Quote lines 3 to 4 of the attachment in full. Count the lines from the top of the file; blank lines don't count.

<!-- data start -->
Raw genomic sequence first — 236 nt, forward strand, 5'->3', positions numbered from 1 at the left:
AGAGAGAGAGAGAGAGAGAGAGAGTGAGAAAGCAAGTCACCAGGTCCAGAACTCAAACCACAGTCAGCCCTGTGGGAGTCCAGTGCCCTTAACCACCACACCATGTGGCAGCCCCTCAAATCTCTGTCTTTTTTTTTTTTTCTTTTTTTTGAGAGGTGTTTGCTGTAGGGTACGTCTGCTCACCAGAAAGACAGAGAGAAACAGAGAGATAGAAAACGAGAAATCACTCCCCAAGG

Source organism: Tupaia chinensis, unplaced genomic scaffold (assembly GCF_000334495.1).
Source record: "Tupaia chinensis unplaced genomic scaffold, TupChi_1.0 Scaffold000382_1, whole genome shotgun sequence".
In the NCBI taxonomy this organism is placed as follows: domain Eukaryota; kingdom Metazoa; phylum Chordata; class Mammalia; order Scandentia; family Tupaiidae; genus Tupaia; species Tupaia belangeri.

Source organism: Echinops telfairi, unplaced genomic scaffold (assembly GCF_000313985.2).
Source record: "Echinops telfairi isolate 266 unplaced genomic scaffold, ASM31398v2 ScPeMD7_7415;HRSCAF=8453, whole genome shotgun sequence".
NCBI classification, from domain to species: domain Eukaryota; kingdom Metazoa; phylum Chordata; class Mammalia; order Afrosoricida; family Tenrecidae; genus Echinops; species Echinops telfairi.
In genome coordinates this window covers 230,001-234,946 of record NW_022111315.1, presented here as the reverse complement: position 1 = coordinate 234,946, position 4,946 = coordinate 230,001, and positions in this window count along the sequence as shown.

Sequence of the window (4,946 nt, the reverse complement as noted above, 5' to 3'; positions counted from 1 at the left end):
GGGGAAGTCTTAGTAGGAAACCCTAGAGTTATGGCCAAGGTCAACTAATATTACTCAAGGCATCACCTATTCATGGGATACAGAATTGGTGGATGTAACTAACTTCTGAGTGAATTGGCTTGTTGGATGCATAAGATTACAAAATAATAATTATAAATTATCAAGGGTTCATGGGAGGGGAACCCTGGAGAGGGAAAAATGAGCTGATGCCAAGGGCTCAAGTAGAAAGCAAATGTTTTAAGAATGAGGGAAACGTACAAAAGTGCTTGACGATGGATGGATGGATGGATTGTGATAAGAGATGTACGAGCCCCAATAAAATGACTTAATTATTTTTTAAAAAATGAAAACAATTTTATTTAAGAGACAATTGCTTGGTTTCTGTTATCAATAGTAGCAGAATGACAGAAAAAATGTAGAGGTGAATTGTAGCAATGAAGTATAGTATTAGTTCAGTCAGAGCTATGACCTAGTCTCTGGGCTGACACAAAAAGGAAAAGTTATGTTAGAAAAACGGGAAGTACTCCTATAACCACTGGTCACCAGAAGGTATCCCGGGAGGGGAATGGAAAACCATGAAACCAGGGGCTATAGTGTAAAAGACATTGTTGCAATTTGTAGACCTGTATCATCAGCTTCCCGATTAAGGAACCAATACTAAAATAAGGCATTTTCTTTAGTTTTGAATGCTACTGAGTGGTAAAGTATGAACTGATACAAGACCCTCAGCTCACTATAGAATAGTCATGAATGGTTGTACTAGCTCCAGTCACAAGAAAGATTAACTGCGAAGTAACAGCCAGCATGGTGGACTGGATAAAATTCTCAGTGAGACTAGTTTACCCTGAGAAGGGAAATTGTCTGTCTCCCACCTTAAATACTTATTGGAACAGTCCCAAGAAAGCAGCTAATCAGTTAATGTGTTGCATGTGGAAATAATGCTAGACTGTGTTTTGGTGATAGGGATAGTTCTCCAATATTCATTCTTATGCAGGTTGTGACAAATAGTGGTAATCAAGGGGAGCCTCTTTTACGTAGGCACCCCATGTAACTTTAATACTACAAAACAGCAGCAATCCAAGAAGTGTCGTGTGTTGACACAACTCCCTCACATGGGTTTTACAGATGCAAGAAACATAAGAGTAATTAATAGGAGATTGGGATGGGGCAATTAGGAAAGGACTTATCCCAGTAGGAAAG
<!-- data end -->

Source organism: Tupaia chinensis, unplaced genomic scaffold (assembly GCF_000334495.1).
Source record: "Tupaia chinensis unplaced genomic scaffold, TupChi_1.0 Scaffold000382_1, whole genome shotgun sequence".